Finance Minister and Grande Prairie—Wapiti MLA Travis Toews says starting a conversation about a potential provincial sales tax is not nesscecarily a bad thing, however, it’s not something he is looking to discuss ahead of the tabling of the 2021 Alberta Budget. While the province faces a deficit of approximately $24 billion in 2021 and debt levels close to $100 billion by March of next year, Toews says they must look within before adding more tax burden on Albertans.
“Right now we think it would just be the wrong time to introduce a sales tax, down the road, is a conversation Albertan’s may want to have? I think they may.”
“Down the road, it would be useful to have a conversation structure as a whole and the efficiency of our tax structure as a whole.”
Toews says the Taxpayer Protection Act which was introduced by former Premier Ralph Klein in 1995, puts the onus of deciding on a sales tax squarely on those who it would affect the most.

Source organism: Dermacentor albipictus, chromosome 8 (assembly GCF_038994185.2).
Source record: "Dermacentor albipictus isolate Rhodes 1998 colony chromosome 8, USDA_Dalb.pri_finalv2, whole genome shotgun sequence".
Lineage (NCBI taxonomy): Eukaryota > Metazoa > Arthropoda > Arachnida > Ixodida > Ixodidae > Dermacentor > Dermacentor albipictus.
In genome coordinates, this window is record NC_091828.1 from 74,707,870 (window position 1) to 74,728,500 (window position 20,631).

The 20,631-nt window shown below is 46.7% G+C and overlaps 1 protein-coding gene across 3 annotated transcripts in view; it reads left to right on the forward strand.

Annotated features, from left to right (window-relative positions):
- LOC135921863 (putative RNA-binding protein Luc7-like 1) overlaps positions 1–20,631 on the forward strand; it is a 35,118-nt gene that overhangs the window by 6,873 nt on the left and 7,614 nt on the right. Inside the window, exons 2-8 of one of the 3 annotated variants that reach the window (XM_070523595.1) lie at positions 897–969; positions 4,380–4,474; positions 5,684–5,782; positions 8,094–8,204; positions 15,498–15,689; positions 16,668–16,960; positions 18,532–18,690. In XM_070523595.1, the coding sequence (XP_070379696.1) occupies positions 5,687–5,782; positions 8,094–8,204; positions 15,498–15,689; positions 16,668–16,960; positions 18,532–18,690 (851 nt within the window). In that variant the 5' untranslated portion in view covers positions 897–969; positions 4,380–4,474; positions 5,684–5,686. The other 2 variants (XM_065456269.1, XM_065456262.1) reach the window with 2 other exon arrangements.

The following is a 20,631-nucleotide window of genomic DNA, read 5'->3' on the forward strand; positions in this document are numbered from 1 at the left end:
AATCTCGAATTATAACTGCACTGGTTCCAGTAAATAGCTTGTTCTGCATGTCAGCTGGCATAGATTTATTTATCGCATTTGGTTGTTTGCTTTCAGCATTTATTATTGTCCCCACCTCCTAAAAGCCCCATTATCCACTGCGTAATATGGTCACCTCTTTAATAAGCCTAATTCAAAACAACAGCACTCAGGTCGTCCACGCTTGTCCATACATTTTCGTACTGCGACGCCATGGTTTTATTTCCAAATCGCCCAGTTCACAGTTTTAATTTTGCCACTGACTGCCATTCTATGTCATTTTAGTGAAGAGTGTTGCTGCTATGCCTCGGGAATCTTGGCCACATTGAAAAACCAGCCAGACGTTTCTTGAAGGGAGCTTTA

“Prior to Alberta implementing a sales tax, that would have to go to a referendum, so Albertans would ultimately answer that question themselves, and I think that’s a very appropriate protection.”
He adds that while it may not be the time to talk new tax in 2021, he admits that it is something that shouldn’t be shelved indefinitely.
“I sincerely believe that periodically it makes sense for a jurisdiction to review its revenue and tax structure, to ensure it’s appropriate and it’s the most efficient structure possible.”
Toews says in the meantime, work included in the UCP’s Economic Recovery Plan, including the implementation of a reduced corporate tax rate from 10 to eight percent will help signal the start of a larger corporate footprint in the province.
“We’re continuing to build that plan out, and that plan involves broadly ensuring we have the most competitive business environment possible, it includes cutting red tape, [and] regulatory reform.”
Minister Toews will be taking part in an upcoming series of public budget consultation sessions on November 30th-December 3rd. Albertans can also have their say in an online budget survey prior to the planned telephone town halls.